But Singer comments that hospitals tend to be more in tune with Western practices, and the institutions often fail to honor the preservation of traditional birth practices and ceremonies even though they advertise cultural preservation as one of their core commitments. 

“Isn’t birth where cultural preservation starts?” Singer wonders rhetorically. 

Fulfilling continuity of care is an issue too. There are very few home visiting programs available to families who live two to three hours away from the closest lactation support. 

During Indigenous Milk Medicine Week, Singer and colleagues will present Revitalizing Culture through Breastfeeding and Chestfeeding  which will go into further discussion of these absurdities. The presentation will  cover how cultural practices in breastfeeding have been interrupted by colonization and how we can contribute towards cultural revitalization in breastfeeding/ chestfeeding. Participants will be awarded 1.75 L-CERPs & 2 Contact Hours. 

Singer emphasizes the power of community-based organizations like the Navajo Breastfeeding Coalition as part of the web of support. 

“We adapt to what our community needs,” she explains. 

These community-based organizations can always use more funding. If you are interested in supporting the Navajo Breastfeeding Coalition’s mission, you can donate through their fiscal sponsor the New Mexico Foundation. Use the drop down menu to select “Dine Nation (Breastfeeding)”. 

Announcing the launch of the Continuity of Care (CoC) in Breastfeeding Support: a Blueprint for communities

World Breastfeeding Week 2021 is upon us! There is so much to celebrate this week and through the month of August with National Breastfeeding Month (NBM) while acknowledging all the work there’s left to do. Our Milky Way caught up with National Association of County and City Health Officials (NACCHO) Lead Program Analyst Harumi Reis-Reilly, MS, CNS, LDN CHES, IBCLC and Senior Program Assistant Erika Ennis, CLC, and we are pleased to help announce the launch of the Continuity of Care (CoC) in Breastfeeding Support: a Blueprint for communities. The blueprint is designed to support local-level organizations to strengthen their community lactation landscape to ensure that families are supported throughout their infant feeding journey. The Blueprint will launch during National Breastfeeding Month #NBM21 on August 24th.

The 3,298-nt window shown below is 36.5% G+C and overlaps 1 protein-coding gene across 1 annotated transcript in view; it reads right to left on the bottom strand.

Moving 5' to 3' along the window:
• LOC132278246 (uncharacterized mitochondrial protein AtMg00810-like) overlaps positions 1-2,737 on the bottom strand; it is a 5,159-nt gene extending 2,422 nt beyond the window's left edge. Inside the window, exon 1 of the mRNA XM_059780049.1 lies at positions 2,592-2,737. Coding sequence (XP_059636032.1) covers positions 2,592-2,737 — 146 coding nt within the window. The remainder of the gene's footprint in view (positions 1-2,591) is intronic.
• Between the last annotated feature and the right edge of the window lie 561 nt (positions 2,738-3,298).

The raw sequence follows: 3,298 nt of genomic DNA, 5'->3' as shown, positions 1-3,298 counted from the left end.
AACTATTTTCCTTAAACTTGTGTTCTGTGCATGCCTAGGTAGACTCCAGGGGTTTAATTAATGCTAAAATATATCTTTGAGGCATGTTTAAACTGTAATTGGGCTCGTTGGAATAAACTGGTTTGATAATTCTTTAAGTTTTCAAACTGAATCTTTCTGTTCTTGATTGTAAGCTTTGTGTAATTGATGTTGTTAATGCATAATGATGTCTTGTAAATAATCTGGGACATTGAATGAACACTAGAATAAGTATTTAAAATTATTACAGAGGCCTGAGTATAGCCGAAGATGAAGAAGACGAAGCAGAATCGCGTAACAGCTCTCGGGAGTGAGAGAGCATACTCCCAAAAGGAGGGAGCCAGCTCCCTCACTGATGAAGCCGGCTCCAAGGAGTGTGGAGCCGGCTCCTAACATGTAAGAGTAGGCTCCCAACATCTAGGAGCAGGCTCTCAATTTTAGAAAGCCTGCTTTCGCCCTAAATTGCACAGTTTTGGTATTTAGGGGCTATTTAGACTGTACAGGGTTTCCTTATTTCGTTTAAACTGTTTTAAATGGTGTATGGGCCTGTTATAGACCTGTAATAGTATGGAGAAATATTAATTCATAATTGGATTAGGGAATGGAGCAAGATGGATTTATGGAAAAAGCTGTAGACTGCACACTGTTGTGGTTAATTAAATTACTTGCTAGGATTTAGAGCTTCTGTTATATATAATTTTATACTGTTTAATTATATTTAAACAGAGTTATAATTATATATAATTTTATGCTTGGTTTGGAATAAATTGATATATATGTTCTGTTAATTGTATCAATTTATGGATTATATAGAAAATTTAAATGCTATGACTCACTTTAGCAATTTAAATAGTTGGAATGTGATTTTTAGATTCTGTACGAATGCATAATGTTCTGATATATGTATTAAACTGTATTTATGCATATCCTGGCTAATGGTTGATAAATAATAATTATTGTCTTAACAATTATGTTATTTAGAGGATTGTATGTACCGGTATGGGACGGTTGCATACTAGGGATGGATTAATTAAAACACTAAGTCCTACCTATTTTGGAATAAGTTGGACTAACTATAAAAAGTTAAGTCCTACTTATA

Learn more in this extensive Q&A. 

Q: Back in 2018, NACCHO released Breastfeeding in the Community: Program Implementation Guide: Reducing Disparities in Breastfeeding through Peer and Professional Support which quickly became the most downloaded resource from the Community Health & Maternal Child Health e-newsletter reaching thousands of local health professionals. Now, NACCHO is about to release the Continuity of Care in Breastfeeding Support Blueprint in partnership with USBC. How has this work evolved and grown from a few years ago to today? 

A: We have been working on this diligently for the past two years with so many people across the country. This was truly a collaborative process, with collective intellectual inputs. 

The blueprint project has been developed with funding through a cooperative agreement with the Centers for Disease Control and Prevention, Division of Nutrition, Physical Activity and Obesity (DNPAO), and in partnership with the U.S. Breastfeeding Committee (USBC).  

It all started in September 2018, through the reconvening of the dormant Continuity of Care (CoC) Constellation. The CoC Constellation met monthly throughout 2019. The Constellation conducted two information gathering surveys to identify additional resources, stakeholders to finalize the development of the CoC concept. The Constellation was then divided into five subgroups that reflect the first 1,000 days and beyond. This process allowed the group to identify and welcome additional experts from each field and was divided into five subgroups based on participants’ expertise. The five subgroup themes were: 

  • Preconception & Prenatal period
  •  Birth and Discharge
  • First Few Weeks
  •  Return to Work/School
  • and Baby’s 4+ Months.